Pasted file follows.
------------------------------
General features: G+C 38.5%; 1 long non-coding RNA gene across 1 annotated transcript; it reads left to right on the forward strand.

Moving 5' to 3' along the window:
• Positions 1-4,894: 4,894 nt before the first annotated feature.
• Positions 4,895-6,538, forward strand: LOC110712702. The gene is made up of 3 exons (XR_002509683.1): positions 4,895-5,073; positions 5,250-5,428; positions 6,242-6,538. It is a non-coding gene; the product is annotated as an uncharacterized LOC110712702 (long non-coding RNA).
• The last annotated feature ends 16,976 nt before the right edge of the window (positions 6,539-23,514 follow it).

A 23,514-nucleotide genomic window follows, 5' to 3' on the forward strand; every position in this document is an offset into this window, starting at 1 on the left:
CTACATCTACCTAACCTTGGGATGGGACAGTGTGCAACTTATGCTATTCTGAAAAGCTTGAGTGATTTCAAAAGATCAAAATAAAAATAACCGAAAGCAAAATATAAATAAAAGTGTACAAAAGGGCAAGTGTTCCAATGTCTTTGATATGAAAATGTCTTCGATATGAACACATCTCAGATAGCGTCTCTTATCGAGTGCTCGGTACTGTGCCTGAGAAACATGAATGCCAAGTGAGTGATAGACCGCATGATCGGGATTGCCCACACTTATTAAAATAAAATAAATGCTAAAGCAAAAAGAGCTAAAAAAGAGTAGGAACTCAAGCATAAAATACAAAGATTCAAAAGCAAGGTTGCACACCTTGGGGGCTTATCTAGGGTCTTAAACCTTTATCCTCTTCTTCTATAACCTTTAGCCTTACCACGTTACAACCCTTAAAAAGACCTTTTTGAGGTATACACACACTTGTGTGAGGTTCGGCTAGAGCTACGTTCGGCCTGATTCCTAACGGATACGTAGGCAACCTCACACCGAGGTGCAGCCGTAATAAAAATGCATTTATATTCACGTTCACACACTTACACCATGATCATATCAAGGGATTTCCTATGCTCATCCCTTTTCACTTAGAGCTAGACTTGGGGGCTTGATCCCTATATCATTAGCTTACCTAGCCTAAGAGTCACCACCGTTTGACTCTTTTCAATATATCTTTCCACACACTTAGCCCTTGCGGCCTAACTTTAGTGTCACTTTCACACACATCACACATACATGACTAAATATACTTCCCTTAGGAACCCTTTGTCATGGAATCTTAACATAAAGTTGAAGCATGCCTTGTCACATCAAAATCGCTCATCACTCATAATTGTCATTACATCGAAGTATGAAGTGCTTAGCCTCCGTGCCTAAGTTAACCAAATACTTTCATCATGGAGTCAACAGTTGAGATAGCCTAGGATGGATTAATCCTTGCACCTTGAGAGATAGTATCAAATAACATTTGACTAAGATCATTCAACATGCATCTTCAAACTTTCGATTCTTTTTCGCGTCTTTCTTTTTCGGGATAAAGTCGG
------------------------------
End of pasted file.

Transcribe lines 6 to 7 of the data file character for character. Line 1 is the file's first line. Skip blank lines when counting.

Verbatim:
A 23,514-nucleotide genomic window follows, 5' to 3' on the forward strand; every position in this document is an offset into this window, starting at 1 on the left:
CTACATCTACCTAACCTTGGGATGGGACAGTGTGCAACTTATGCTATTCTGAAAAGCTTGAGTGATTTCAAAAGATCAAAATAAAAATAACCGAAAGCAAAATATAAATAAAAGTGTACAAAAGGGCAAGTGTTCCAATGTCTTTGATATGAAAATGTCTTCGATATGAACACATCTCAGATAGCGTCTCTTATCGAGTGCTCGGTACTGTGCCTGAGAAACATGAATGCCAAGTGAGTGATAGACCGCATGATCGGGATTGCCCACACTTATTAAAATAAAATAAATGCTAAAGCAAAAAGAGCTAAAAAAGAGTAGGAACTCAAGCATAAAATACAAAGATTCAAAAGCAAGGTTGCACACCTTGGGGGCTTATCTAGGGTCTTAAACCTTTATCCTCTTCTTCTATAACCTTTAGCCTTACCACGTTACAACCCTTAAAAAGACCTTTTTGAGGTATACACACACTTGTGTGAGGTTCGGCTAGAGCTACGTTCGGCCTGATTCCTAACGGATACGTAGGCAACCTCACACCGAGGTGCAGCCGTAATAAAAATGCATTTATATTCACGTTCACACACTTACACCATGATCATATCAAGGGATTTCCTATGCTCATCCCTTTTCACTTAGAGCTAGACTTGGGGGCTTGATCCCTATATCATTAGCTTACCTAGCCTAAGAGTCACCACCGTTTGACTCTTTTCAATATATCTTTCCACACACTTAGCCCTTGCGGCCTAACTTTAGTGTCACTTTCACACACATCACACATACATGACTAAATATACTTCCCTTAGGAACCCTTTGTCATGGAATCTTAACATAAAGTTGAAGCATGCCTTGTCACATCAAAATCGCTCATCACTCATAATTGTCATTACATCGAAGTATGAAGTGCTTAGCCTCCGTGCCTAAGTTAACCAAATACTTTCATCATGGAGTCAACAGTTGAGATAGCCTAGGATGGATTAATCCTTGCACCTTGAGAGATAGTATCAAATAACATTTGACTAAGATCATTCAACATGCATCTTCAAACTTTCGATTCTTTTTCGCGTCTTTCTTTTTCGGGATAAAGTCGG